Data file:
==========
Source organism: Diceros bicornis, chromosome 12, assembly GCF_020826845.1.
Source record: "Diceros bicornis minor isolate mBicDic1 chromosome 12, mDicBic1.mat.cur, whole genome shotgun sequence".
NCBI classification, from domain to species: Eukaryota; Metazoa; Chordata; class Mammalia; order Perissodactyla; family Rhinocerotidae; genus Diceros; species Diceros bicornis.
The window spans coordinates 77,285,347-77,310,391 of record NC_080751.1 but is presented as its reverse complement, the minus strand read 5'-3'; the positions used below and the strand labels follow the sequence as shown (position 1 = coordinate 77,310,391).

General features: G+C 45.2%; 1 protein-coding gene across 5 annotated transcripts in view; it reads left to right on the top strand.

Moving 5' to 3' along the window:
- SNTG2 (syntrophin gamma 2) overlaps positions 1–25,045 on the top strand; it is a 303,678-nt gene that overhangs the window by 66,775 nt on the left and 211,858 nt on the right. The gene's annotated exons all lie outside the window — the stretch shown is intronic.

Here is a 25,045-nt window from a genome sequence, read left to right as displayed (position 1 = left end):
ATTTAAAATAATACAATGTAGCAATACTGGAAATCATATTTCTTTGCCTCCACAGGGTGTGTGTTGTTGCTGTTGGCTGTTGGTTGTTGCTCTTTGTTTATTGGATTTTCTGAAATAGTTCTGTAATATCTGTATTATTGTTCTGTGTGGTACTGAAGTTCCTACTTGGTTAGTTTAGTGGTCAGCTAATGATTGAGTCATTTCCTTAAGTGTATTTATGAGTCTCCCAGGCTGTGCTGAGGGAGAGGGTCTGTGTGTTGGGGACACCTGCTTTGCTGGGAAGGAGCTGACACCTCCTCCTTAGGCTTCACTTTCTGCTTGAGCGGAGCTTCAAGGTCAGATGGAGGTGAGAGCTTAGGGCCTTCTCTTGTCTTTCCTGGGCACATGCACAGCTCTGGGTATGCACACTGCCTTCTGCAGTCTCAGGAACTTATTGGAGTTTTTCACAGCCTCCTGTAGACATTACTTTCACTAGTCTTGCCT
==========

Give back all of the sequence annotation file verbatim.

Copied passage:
Source organism: Diceros bicornis, chromosome 12, assembly GCF_020826845.1.
Source record: "Diceros bicornis minor isolate mBicDic1 chromosome 12, mDicBic1.mat.cur, whole genome shotgun sequence".
NCBI classification, from domain to species: Eukaryota; Metazoa; Chordata; class Mammalia; order Perissodactyla; family Rhinocerotidae; genus Diceros; species Diceros bicornis.
The window spans coordinates 77,285,347-77,310,391 of record NC_080751.1 but is presented as its reverse complement, the minus strand read 5'-3'; the positions used below and the strand labels follow the sequence as shown (position 1 = coordinate 77,310,391).

General features: G+C 45.2%; 1 protein-coding gene across 5 annotated transcripts in view; it reads left to right on the top strand.

Moving 5' to 3' along the window:
- SNTG2 (syntrophin gamma 2) overlaps positions 1–25,045 on the top strand; it is a 303,678-nt gene that overhangs the window by 66,775 nt on the left and 211,858 nt on the right. The gene's annotated exons all lie outside the window — the stretch shown is intronic.

Here is a 25,045-nt window from a genome sequence, read left to right as displayed (position 1 = left end):
ATTTAAAATAATACAATGTAGCAATACTGGAAATCATATTTCTTTGCCTCCACAGGGTGTGTGTTGTTGCTGTTGGCTGTTGGTTGTTGCTCTTTGTTTATTGGATTTTCTGAAATAGTTCTGTAATATCTGTATTATTGTTCTGTGTGGTACTGAAGTTCCTACTTGGTTAGTTTAGTGGTCAGCTAATGATTGAGTCATTTCCTTAAGTGTATTTATGAGTCTCCCAGGCTGTGCTGAGGGAGAGGGTCTGTGTGTTGGGGACACCTGCTTTGCTGGGAAGGAGCTGACACCTCCTCCTTAGGCTTCACTTTCTGCTTGAGCGGAGCTTCAAGGTCAGATGGAGGTGAGAGCTTAGGGCCTTCTCTTGTCTTTCCTGGGCACATGCACAGCTCTGGGTATGCACACTGCCTTCTGCAGTCTCAGGAACTTATTGGAGTTTTTCACAGCCTCCTGTAGACATTACTTTCACTAGTCTTGCCT